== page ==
When art bridged barriers between sanitation awareness

Art is known to both create and bridge barriers between people. Students from Shaheed Sukhdev College of Business Studies (SSCBS) have used it as a medium to sensitise slum dwellers in Kirti Nagar about sanitation and hygiene.

“Project Raahat” was initiated by the social entrepreneurship society of SSCBS — Enactus. It has currently been launched at toilet complexes in Sultanpuri and Kirti Nagar. The aim of the project is to discourage slum dwellers from defecating in the open and encourage them to use the toilet complex instead.


Collaborating with Delhi Street Art, the students have transformed the complexes using cartoon characters and quirky Bollywood slogans that are favoured by the community residing within the slums. Battling the summer heat, volunteers from all over Delhi, invited by the artists of Delhi Street Art, joined the committed team of 12 from SSCBS to bring some colour to the drab toilet complexes.

“Infographics helped us overcome the hurdle of illiteracy among slum dwellers. We use humour as a medium to connect with them. The visual appeal of art also cuts down vandalism,” the enthusiastic team said about the project.

Children from the community have also left their imprints in many of the artworks showcased on the walls of the complex.

Market research

As students of business, the team has put their classroom lesson into practice. Market research is conducted through surveys and statistics are collected by the caretaker at the entrance. They also conduct weekly camps to inculcate messages to take a step toward a daily sanitary routine or health hazards of garbage accumulation. Posters are then conceptualised with the same message so that they can be put up at the complex in order to reinforce the message. The reach of the activities conducted is then evaluated on the basis of the data collected.

In order to engage the families through little ones, a superhero called Raahi, who is an epitome of cleanliness, has also been painted on one of the walls.

“We associate our efforts with other NGOs working in the slums. Last Sunday, Asmita theatre group performed a piece on effective disposal of garbage,” said Vani Kapoor, a member of the team.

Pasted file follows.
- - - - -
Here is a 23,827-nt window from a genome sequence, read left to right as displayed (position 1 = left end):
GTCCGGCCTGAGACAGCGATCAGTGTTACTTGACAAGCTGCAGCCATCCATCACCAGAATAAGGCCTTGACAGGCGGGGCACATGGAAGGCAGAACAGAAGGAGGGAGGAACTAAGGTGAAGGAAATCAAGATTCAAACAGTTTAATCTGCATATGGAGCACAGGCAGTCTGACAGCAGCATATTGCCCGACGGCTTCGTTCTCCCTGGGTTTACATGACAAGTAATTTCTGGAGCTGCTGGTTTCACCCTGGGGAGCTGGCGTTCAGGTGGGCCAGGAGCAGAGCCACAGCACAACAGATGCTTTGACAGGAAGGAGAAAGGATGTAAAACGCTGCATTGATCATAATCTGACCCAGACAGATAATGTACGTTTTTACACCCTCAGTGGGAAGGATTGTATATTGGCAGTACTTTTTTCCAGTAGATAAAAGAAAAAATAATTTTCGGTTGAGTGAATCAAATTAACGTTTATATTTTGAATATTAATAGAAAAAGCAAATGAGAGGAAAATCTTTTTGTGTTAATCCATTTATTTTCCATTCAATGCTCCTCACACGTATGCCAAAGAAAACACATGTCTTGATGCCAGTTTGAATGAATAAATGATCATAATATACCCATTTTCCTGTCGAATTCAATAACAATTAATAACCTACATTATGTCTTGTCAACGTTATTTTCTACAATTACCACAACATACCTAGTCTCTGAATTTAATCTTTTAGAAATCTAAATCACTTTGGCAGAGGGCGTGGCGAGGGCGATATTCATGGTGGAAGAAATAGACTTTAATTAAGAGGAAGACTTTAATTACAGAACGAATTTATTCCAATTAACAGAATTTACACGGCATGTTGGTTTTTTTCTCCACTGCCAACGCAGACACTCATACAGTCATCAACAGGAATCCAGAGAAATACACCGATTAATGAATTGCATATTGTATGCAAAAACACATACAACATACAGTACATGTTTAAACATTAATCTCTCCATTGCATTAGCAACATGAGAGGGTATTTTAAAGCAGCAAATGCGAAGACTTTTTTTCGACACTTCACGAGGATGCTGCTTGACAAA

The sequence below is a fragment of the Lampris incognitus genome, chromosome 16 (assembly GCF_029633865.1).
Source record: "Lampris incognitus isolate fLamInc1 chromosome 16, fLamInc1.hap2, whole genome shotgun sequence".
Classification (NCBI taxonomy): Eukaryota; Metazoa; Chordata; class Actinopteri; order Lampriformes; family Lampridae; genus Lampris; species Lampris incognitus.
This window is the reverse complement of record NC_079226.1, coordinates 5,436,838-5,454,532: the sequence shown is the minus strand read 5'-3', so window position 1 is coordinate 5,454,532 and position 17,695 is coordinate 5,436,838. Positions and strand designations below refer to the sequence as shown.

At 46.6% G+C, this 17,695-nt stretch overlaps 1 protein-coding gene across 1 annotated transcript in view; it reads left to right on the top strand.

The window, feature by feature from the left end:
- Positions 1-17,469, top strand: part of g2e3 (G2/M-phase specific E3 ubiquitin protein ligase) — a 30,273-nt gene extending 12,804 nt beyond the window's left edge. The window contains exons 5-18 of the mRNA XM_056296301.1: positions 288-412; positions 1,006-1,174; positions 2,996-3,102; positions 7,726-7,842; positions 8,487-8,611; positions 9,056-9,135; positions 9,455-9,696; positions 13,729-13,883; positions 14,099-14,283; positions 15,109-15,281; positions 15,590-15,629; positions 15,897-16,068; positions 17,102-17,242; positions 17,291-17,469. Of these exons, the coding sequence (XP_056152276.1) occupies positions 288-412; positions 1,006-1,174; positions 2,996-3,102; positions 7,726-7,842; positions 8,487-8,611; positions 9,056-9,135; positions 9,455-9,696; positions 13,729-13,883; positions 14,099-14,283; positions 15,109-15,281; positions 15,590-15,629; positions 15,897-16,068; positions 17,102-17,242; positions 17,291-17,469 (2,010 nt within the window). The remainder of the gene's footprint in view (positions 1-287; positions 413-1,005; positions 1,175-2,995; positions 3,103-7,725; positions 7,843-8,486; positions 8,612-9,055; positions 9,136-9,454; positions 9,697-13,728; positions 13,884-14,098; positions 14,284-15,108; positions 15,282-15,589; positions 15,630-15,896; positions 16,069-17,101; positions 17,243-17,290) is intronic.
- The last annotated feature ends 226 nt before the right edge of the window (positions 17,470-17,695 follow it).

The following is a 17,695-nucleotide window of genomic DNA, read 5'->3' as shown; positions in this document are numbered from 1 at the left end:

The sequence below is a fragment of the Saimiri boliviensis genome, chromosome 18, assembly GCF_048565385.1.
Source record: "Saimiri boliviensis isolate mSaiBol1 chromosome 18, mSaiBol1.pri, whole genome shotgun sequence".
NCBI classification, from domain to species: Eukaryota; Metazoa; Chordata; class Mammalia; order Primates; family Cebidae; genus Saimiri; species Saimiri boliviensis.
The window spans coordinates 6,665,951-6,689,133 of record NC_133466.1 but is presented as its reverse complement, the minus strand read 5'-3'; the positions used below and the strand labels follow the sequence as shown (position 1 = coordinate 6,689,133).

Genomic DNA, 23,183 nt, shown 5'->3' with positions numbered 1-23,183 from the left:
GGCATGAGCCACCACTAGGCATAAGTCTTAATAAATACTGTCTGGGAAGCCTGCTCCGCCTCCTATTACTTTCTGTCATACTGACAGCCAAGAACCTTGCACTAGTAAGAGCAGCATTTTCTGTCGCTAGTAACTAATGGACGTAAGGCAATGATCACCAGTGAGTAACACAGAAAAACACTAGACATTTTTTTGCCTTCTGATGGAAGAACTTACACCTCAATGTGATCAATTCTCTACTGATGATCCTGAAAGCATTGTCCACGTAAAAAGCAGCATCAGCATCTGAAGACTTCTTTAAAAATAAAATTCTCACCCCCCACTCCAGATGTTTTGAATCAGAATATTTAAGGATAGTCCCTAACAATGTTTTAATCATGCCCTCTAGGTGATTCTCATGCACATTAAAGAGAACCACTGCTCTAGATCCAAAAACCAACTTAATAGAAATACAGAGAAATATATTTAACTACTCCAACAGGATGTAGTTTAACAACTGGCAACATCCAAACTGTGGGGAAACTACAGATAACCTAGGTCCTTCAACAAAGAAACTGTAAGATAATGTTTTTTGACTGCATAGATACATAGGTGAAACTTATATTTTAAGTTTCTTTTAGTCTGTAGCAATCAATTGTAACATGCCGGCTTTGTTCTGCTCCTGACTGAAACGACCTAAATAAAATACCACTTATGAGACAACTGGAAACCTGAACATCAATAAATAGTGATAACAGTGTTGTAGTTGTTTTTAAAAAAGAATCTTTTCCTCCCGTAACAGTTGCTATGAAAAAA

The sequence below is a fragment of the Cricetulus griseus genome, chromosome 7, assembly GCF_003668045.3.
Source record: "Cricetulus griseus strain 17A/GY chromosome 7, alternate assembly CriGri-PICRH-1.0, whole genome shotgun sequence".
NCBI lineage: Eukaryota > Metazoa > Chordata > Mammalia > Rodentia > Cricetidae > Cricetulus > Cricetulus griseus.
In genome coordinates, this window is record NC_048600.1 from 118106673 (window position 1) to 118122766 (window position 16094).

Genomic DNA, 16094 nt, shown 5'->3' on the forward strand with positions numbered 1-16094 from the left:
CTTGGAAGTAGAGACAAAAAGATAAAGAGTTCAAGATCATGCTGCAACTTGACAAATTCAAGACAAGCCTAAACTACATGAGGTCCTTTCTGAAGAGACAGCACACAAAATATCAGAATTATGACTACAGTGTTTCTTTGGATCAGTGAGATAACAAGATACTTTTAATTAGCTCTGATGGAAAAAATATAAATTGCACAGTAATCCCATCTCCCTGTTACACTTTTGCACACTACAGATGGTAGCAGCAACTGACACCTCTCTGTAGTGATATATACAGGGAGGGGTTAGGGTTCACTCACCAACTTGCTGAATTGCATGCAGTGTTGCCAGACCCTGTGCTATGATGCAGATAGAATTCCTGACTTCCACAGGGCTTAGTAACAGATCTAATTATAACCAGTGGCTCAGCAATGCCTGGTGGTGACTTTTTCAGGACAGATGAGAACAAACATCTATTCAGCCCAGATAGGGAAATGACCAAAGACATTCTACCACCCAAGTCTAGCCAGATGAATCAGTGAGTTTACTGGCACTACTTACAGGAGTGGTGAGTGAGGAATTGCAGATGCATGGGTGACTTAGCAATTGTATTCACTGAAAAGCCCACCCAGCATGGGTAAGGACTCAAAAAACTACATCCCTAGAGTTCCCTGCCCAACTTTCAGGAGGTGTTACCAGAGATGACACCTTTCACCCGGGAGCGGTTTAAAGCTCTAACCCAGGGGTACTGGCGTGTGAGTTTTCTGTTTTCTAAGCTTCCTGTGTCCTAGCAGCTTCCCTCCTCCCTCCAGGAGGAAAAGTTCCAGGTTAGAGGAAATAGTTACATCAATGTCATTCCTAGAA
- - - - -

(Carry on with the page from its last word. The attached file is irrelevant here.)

They teach the community about cost-effectiveness by advising them to purchase a pass at the beginning of the month. Around 62 families have taken up their advise. At their site in Kirti Nagar, they have implemented household remedies like using borax and lemongrass to get rid of bees.

Government policies

As part of their goal of entrepreneurial development, the team also makes the community aware of government policies like the Jan Dhan Yojna, so that they capitalise the benefit.

“Our goal is not short-sighted or limited to these sites. This has to be the future of toilet complexes all over Delhi,” said Arpita Verma, who looks after design and innovation.

Their ambition is to measure up to the standards set by Bill and Melinda Gates Foundation’s “Reinvent the Toilet Challenge”.

With the Delhi Urban Shelter Improvement Board already implementing their recommendations of building disabled and visually-challenged-friendly toilets (western toilets with support handles) and lower washbasins so that they are accessible to children as well, project Raahat is already bringing about change.

Like the tree painted by the students, Project Raahat is a self-sustaining model. The roots may have been laid by them, but the growth and presence depends on the community. Raju, the caretaker of the complex, promises to keep the initiative going after the students leave.

“We will work together to improve the community,” he added.

( The writer is an intern with The Hindu )

Project Raahat aims to discourage slum dwellers from defecating in the open